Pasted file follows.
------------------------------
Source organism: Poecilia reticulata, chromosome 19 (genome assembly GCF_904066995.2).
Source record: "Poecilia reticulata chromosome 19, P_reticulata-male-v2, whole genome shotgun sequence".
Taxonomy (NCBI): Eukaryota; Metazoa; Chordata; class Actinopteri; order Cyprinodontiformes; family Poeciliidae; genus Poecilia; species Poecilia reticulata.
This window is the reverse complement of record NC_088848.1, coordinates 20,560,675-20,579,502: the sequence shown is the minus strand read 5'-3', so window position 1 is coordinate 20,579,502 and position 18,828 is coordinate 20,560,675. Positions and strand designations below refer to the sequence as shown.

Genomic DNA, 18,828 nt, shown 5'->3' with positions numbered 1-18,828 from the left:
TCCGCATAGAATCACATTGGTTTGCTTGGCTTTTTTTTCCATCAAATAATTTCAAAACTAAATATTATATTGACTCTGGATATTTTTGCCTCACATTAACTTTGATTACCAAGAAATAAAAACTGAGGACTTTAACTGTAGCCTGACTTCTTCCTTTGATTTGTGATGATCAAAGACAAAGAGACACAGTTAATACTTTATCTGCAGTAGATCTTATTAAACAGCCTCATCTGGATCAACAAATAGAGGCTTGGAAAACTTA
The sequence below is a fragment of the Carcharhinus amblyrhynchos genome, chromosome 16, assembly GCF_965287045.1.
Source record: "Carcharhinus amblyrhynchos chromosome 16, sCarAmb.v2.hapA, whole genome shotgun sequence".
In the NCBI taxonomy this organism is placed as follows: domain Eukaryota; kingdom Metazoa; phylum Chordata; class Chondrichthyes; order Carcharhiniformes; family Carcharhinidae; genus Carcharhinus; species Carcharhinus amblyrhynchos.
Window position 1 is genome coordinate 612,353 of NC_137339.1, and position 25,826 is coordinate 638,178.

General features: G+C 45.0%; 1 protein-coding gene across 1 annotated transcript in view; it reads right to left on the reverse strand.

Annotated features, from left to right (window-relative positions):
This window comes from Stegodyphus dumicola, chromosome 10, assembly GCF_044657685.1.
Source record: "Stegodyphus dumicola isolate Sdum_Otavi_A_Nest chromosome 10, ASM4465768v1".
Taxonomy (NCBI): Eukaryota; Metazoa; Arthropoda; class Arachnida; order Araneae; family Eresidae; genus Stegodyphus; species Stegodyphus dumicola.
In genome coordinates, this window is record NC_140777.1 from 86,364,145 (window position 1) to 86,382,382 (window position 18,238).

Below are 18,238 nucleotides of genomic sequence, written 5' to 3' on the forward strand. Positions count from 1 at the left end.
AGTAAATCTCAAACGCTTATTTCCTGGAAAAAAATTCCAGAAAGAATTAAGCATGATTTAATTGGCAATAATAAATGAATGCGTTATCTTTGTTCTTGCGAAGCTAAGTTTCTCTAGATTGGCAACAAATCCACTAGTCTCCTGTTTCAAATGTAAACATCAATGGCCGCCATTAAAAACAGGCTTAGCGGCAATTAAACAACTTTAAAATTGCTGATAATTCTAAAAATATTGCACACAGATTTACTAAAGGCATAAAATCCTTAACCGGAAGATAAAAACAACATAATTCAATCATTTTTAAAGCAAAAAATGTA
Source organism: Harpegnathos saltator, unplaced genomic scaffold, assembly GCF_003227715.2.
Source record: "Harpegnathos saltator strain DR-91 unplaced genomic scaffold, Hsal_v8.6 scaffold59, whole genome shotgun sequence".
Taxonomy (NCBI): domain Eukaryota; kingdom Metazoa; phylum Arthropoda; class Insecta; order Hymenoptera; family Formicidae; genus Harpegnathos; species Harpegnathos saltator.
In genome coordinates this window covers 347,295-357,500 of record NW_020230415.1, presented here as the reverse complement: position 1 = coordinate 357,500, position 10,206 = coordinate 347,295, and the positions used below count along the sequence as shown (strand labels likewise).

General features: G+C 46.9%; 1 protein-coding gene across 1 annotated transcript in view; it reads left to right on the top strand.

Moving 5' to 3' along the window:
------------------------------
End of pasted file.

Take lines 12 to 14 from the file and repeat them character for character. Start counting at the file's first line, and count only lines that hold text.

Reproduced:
Annotated features, from left to right (window-relative positions):
This window comes from Stegodyphus dumicola, chromosome 10, assembly GCF_044657685.1.
Source record: "Stegodyphus dumicola isolate Sdum_Otavi_A_Nest chromosome 10, ASM4465768v1".